An Angry Nation

An Angry Nation, by R.R. Reno.

My object was to visit some friends and linger for a few days in the Midwestern states that tipped the outcome of the 2016 election. What’s the mood, I wondered?

After a few stops and conversations, the answer became clear. Nearly everyone I spoke with expressed frustration, anxiety, disquiet, despair. And anger, especially anger.

People are angry about the lockdowns. Religious folks are angry about the church closures. Some are angry about Black Lives Matter protests and toppled monuments. Still others are angry about the conservative movement, which they see as increasingly ineffective. Everybody is angry at the mainstream media, which they consider hopelessly biased. …

When I asked about the election mood in their communities, they reported that political realities are increasingly hidden from view. One said, “Right now journalists seem ignorant of what most people are thinking, perhaps willfully so.” When I pressed him about why that’s the case, he replied, “In all fairness, most people won’t say what they’re thinking. It’s too dangerous.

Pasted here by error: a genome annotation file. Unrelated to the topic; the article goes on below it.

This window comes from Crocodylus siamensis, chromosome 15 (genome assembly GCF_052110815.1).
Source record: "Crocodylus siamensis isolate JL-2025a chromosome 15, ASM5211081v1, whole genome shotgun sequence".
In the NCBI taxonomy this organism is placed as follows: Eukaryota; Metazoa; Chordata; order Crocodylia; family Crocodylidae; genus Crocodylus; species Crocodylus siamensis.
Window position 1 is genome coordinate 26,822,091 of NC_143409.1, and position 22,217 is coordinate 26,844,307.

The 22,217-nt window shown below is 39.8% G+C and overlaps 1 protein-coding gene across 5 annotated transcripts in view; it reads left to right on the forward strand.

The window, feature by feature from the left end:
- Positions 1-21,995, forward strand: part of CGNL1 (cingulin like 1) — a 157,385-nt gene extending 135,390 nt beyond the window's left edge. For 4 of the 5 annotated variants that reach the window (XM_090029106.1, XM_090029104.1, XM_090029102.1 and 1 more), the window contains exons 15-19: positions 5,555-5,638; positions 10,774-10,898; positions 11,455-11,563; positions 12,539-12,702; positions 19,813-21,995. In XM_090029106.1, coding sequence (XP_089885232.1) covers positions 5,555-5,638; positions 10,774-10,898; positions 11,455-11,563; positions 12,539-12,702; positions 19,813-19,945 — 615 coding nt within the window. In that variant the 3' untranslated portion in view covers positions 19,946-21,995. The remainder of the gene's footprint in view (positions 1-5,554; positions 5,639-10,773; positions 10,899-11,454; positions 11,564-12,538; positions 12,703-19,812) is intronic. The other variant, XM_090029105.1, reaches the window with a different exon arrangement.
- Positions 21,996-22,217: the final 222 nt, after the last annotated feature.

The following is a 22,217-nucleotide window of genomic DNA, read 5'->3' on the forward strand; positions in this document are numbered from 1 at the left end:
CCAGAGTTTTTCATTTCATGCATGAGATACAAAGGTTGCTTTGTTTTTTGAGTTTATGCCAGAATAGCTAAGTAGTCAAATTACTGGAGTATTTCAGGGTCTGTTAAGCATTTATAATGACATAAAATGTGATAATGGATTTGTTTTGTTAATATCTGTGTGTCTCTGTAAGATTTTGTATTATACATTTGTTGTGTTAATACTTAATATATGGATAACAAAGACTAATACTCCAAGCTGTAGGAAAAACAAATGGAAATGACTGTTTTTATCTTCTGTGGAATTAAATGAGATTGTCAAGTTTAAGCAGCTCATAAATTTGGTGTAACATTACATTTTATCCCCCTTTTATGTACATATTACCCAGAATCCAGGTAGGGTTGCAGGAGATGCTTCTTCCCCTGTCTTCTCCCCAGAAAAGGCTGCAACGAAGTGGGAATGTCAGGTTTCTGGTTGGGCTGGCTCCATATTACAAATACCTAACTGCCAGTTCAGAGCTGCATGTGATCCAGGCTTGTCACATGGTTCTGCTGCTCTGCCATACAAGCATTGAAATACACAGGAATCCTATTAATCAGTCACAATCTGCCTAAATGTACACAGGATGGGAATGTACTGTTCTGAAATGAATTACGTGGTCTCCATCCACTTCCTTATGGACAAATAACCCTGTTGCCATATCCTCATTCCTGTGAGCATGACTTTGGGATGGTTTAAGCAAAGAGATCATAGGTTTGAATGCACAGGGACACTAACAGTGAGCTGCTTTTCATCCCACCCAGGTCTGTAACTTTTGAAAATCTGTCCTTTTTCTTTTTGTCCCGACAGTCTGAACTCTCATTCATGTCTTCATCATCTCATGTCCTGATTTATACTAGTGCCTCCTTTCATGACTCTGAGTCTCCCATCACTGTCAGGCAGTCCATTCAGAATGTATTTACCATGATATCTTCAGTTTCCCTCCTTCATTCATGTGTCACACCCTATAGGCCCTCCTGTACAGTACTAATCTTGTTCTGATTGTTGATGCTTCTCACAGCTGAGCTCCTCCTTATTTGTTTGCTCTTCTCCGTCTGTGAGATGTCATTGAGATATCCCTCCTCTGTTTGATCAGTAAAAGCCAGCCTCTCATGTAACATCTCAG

A few told stories that suggest the Obama-to-Trump voters in Ohio and other Midwestern states are more supportive of the president, not less so. One spoke of a working-class neighbor with tattoo sleeves and four kids who struggles to stay ahead of his bills. He voted for Obama two times, but switched to Trump in 2016. His vote was reluctant. He regarded Trump as a mean-spirited man, which he does not like. But BLM has enraged him. He interprets the rhetoric of the past two months as accusing him of being a racist. My friend reports that this neighbor is now an enthusiastic Trump supporter.

I don’t believe anecdotes predict elections. In any event, an election forecast was not the object of my travels. I wanted to get a sense of our national mood. I anticipated encountering heightened emotions. Most commentators have observed that our country is increasingly polarized. But I was taken aback by the intensity.

My sample of opinion was from the right side of the spectrum of American politics and culture. But people on the left side are clearly angry as well.

Obama’s fundamental transformation, that really started in 1965 with much enlarged third word immigration, is reaching a critical mass.

The coming presidential election is shaping up as more important than most, because the losers will be fundamentally unhappy. When society goes tribal, the winner takes all and the losers are shut out, perhaps forever.

hat-tip Stephen Neil